Along the same vein, I used a typical nylon leash for years and never found walks enjoyable. My hands would hurt after the fact from the friction of the material, and the death grip I would hold for leverage. They would get wet and gross from nature, and were challenging to clean. Years ago, someone introduced me to alternative leash options, and now that I use Bahma leads from Bold Lead Designs, I can easily clean my leashes after walks, and I’m physically comfortable during our walks. 

I use to hate carrying poop bags on my walks (especially because my dogs poop a lot on walks), so I purchased a silicone “treat” pouch to add to my walking gear. It is easy to clean and disinfect, and I can store the poop bags in there until I have access to the garbage. 

For some families, this looks like seeking help on the human end of the leash. There are times when our past experiences can stand in the way of us making the adjustments we need to show up for the pet we have. 

For some families, when the resistance is financial, this looks like reaching out to local Buy-Nothing networks so that they can trial a change before they commit.

And sometimes, this means taking the time to clarify the steps with your pet’s team. If your consultant has recommended trying sound masking, or putting up window film, or finding a way to monitor your pet while you’re gone, it may not require what you think it does. You don’t need to purchase a device for sound masking, window film for a visual block, or to set up a camera to monitor your pet. There are alternatives! It’s not uncommon to focus on a singular solution to the detriment of progress.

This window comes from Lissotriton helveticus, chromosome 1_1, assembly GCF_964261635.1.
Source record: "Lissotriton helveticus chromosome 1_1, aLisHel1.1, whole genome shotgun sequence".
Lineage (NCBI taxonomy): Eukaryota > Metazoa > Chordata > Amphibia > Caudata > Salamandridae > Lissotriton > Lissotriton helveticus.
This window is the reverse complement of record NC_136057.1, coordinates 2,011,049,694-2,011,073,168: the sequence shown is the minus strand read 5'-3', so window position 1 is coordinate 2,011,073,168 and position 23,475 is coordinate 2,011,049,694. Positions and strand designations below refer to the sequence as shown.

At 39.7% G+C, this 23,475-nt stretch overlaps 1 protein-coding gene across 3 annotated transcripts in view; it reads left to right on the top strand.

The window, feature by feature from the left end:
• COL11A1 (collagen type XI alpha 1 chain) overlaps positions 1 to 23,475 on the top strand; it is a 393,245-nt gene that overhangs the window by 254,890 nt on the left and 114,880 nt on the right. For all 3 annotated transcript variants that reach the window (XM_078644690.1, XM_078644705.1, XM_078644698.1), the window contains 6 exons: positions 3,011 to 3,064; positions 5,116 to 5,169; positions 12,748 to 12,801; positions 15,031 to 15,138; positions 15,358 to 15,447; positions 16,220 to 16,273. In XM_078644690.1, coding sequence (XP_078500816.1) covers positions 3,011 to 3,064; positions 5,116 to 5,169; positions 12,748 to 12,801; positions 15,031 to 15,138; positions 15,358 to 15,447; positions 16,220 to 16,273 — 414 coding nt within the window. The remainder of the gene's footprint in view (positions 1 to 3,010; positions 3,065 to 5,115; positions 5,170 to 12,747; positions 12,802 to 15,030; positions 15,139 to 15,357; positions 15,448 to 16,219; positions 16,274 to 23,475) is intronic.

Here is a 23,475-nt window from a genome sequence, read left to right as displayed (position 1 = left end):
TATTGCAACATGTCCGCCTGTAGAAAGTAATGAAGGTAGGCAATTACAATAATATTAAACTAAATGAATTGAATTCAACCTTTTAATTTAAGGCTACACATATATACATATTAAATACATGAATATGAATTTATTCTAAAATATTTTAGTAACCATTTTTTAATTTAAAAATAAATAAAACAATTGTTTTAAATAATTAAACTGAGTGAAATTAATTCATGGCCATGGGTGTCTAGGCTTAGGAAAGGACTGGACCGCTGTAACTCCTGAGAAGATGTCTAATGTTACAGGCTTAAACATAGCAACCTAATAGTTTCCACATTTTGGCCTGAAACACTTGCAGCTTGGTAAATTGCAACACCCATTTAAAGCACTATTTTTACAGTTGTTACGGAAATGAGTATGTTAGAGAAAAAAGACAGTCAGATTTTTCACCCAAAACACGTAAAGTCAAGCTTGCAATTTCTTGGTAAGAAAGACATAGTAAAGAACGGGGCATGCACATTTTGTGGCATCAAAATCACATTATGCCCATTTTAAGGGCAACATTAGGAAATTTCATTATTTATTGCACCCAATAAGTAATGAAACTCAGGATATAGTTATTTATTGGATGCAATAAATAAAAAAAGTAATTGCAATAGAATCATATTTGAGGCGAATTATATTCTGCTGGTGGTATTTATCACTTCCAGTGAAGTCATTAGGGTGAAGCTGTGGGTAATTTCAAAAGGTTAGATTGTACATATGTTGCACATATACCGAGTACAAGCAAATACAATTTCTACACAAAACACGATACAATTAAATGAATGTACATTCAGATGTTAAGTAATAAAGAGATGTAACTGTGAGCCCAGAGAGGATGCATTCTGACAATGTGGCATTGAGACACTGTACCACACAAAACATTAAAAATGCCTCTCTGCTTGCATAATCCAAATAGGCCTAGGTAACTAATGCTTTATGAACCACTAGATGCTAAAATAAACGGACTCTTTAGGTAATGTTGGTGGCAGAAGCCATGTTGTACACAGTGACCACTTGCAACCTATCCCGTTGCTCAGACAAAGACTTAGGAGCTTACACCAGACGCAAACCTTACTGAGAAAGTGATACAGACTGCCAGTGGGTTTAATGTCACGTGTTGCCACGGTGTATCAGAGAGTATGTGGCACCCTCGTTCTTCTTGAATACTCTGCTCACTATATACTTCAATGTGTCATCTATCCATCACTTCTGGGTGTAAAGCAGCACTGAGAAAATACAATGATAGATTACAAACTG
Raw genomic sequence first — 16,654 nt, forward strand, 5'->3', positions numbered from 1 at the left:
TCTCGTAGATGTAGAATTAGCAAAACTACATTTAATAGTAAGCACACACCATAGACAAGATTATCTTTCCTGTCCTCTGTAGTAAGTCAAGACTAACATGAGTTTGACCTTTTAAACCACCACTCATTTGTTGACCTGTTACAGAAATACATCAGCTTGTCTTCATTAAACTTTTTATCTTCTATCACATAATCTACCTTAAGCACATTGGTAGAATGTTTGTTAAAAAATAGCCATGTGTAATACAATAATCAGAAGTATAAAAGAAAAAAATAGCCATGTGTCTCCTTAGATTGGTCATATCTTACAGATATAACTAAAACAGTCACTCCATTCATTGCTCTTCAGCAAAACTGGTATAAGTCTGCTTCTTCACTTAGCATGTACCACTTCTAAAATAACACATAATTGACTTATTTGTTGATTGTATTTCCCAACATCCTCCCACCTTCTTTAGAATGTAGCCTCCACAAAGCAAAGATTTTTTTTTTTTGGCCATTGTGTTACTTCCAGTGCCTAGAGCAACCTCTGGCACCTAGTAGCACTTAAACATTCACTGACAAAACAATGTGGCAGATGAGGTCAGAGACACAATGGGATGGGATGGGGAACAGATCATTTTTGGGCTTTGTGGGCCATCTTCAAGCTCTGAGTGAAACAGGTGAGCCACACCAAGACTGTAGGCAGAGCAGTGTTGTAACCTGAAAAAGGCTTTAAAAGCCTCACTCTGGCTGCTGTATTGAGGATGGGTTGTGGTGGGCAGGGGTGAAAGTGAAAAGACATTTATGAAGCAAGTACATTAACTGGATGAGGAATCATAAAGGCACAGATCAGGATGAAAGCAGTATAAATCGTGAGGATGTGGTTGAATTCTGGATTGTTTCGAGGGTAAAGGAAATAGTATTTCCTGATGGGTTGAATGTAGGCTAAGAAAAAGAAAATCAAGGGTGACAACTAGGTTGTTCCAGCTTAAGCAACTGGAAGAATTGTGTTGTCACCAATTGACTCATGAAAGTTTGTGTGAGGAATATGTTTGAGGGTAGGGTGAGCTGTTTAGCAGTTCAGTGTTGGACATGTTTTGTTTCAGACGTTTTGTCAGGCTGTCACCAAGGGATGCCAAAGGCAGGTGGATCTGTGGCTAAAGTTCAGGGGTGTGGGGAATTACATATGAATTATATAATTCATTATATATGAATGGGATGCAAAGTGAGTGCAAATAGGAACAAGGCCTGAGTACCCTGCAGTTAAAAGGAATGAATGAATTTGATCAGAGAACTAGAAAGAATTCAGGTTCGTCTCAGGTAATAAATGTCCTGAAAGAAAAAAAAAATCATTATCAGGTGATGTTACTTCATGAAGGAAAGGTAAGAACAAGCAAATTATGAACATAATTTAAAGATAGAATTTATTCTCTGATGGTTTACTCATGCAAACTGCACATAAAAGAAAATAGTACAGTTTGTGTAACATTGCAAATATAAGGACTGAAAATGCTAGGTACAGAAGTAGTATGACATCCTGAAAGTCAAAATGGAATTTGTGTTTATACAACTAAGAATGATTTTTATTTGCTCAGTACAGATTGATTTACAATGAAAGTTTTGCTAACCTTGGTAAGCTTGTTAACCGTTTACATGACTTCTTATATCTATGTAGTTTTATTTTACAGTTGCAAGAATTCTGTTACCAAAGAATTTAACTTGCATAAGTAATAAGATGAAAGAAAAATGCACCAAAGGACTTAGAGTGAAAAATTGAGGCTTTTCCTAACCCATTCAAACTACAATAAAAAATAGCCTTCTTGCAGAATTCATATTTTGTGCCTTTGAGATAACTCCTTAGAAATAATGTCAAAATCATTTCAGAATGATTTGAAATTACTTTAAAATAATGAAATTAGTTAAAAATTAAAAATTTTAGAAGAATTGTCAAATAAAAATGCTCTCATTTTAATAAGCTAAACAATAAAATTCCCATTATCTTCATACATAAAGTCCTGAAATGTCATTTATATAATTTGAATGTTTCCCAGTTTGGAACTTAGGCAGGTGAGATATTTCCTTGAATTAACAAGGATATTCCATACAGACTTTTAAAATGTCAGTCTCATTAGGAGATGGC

Small changes can make a huge difference in our comfort and execution. If there is something that would make your plan not just sustainable, but enjoyable, then treat yourself! You’re worth it. When your cup is full, you can better help your pet. 


Have you been honest with your behavior consultant?

Last week I had a client tell me, “You know, I’ve learned that I really can only focus on one thing at a time.” 

And I am always grateful when a client is comfortable enough to share these things with me. Because, when I know, then I can help. No one gets a pet looking for another full-time job, so I support families that want to maintain a sustainable approach to their goals. 

When I know where a family is, I can help them craft a plan to meet their needs. To meet them where they are. 

Because there are so many paths up each mountain, and the path for you won’t be the same for anyone else. 

If you’re working with a consultant, and you are overwhelmed, or you have life changes that you need to accommodate, or frankly, you just need a break, then let them know! We can help you adjust your current plan, because we’re here to support you, not just your pet. 


Now what?

  • Identify what is a challenge in your current plan or routine with your pet.
  • Brainstorm ways to make that challenge easier for you. You may be surprised what a big impact small things can make!
  • If you’re finding that your routine with your pet is unsustainable, then let us know! We’re here to help! You can find us on Facebook, Instagram, or email us at [email protected].